THE WEIRD AND WONDERFUL!
The annual Crufts competition, which got under way on Thursday, is the world's greatest dog show and attracts visitors and exhibitors from all corners of the globe. More than 21,000 top dogs will compete for the prestigious best of show title.
This year it is The Kennel Club's intention at Crufts to highlight the varied roles that dogs play in society - search and rescue, drug detection and crime prevention are just some of the areas where dogs' superior skills have proved invaluable.
The ultimate sacrifice afforded to man by his best friend comes at times of war. Of the many animals employed by our forces, dogs have shown themselves to be particularly faithful servants.
Over the years they have fulfiled many tasks such as running messages through the trenches, dodging bullets and artillery fire in their efforts to relay vital communications.
Nowadays, in addition to active duty they are employed to guard sensitive areas, prisoners or armouries, acting as a deterrent and freeing up soldiers for other duties.
These roles are vital today and perhaps the best example has been in the wake of the events of September 11 and the war on terrorism.
Jilly Cooper, representing the Animals in War Memorial Fund, said:
"Countless millions of innocent animals have served and died terrible deaths beside our British and Commonwealth armies during the 20th Century. They had no idea why they had been drawn into our conflicts and acted solely out of loyalty and love.
The Animals in War Memorial Fund will redress the balance by building a beautiful monument in Park Lane as a constant reminder of the debt we owe our animal allies and will finally give animals the recognition they so richly deserve."
To support the Animals in War Memorial Fund The Kennel Club will be providing a dedicated stand at Crufts to raise funds to turn this proposed monument into a reality.
Lukey and Kookie aiming to win JENNETT Bayliss has entered two dogs in this year's show - Lukey - a two-and-half-year-old French Bulldog and Kookie, a three-yearold Schipperke.
Lukey - whose full name is Jodash Bold Karmajen - has already scooped prizes on the national dog show circuit.
Kookie - real name Franhowel Romeo - also loves being in the spotlight and Jennett believes both animals get excited in the days leading up to a competition.
"They know they are going to a show before we leave, " said Jennett, from Llanbradach, who has been showing dogs for more than 30 years.
"When I give them a bath a few days before they seem to have a sixth sense that a show is coming up and when it's time to travel they leap into their baskets."
Kookie is a Schipperke - a Belgium dog bred to herd geese.
Lukey is a French bulldog - once popular with the French bourgeoisie. They take part in the utility section of Crufts today.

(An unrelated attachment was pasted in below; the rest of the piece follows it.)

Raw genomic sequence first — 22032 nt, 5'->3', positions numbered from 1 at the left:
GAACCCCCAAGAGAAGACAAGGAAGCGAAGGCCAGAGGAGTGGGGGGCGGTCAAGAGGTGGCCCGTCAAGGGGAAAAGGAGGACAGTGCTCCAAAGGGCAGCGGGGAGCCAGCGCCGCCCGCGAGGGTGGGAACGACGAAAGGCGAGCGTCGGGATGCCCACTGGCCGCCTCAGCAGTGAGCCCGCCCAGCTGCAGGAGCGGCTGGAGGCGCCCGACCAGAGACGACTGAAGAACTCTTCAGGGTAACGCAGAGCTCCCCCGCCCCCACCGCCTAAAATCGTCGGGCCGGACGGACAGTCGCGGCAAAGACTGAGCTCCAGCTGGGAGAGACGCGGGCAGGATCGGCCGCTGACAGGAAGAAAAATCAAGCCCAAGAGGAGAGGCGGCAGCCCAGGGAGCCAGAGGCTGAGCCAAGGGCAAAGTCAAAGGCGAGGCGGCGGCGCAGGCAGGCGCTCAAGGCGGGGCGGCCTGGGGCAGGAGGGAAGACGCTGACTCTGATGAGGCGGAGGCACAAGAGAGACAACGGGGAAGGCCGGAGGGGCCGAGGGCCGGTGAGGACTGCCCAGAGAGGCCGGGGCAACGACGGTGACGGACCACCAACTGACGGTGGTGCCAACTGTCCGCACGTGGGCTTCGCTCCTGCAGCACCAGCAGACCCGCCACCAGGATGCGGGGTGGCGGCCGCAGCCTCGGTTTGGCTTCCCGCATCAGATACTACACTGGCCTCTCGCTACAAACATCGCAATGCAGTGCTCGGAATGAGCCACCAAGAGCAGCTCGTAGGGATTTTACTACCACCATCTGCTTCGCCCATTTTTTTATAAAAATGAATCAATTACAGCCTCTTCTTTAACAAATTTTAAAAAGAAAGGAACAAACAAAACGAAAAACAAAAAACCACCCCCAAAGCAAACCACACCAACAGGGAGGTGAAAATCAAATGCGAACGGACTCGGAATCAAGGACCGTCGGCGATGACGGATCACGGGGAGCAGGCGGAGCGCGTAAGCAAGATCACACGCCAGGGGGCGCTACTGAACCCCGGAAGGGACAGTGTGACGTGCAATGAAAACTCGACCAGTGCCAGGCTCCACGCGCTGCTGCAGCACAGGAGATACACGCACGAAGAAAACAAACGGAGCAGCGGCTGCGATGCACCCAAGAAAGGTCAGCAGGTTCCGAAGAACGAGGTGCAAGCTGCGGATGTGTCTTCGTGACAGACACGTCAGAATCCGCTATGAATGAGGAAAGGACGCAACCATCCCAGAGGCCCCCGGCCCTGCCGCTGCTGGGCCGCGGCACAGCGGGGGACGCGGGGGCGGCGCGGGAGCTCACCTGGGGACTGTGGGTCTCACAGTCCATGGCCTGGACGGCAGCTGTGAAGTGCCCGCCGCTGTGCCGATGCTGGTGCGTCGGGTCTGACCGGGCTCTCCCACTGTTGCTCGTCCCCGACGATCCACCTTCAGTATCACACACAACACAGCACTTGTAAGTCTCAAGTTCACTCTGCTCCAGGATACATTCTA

A rising star takes on Crufts
ITALIAN Spinone Nigel is a rising star on the national dog show circuit.
The two-and-a-half-yearold hunting dog has already scooped a Challenge Certificate for his impeccable turnout.
His owner, Clive Davies, from Taffs Well, is confident Nigel will do well when he goes before the judges tomorrow.
"He's a very good dog, " said Clive. "He is definitely a rising star.
"He really enjoys the shows and I'm confident he is in with a chance."
Spinones are relative newcomers to the UK and have only been showed in the last decade.
The Italian breed can lay claim to being one of the oldest of all gun dog breeds.
Clive has had several successes with his canines at Crufts and has scooped coveted Best of Breed titles.
He has been showing at Crufts "for as long as he can remember" and says it's not the competition but the event that makes Crufts so special.
"I have met people from all over the world and we have become good friends, " said Clive.
Russian hunting dog Buran sets his sights on win EIGHTEEN-MONTH-OLD Borzoi Buran is a relative newcomer in the show world but has already notched up an appearance at Crufts.
Buran - whose full name is Yanjoy Dream Machine with Cwmcooake - is a Russian hunting dog.
His owner Juliet Meek, from Pentre, said it takes a lot of work to keep her Borzoi in tip top shape.
Buran can be quite a handful too because of his size but Juliet has no fears that he will bound off into the crowd if distracted.
She said: "He is still a little bit flamboyant.
"Borzois settle down a bit when they are around two. But he knows how to behave and the spectators and other dogs wont bother him."
The Borzoi or Russian Wolf Hound was originally bread for coursing game in open terrain, relying on sight rather than scent.
Buran competes in the Post Graduate section of the competition.
CANINE CAPERS Jennett Bayliss with dogs Lukey and Kookie. Inset right, two bearded collies from Crufts this weekend. RUSSIAN BREED Juliet Meek with Buran - a Russian hunting dog. Inset, left, a Siberian Husky at this year's show and inset above right, a relaxed St Bernards takes it all in his stride.
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|Publication:||South Wales Echo (Cardiff, Wales)|
|Date:||Mar 9, 2002|
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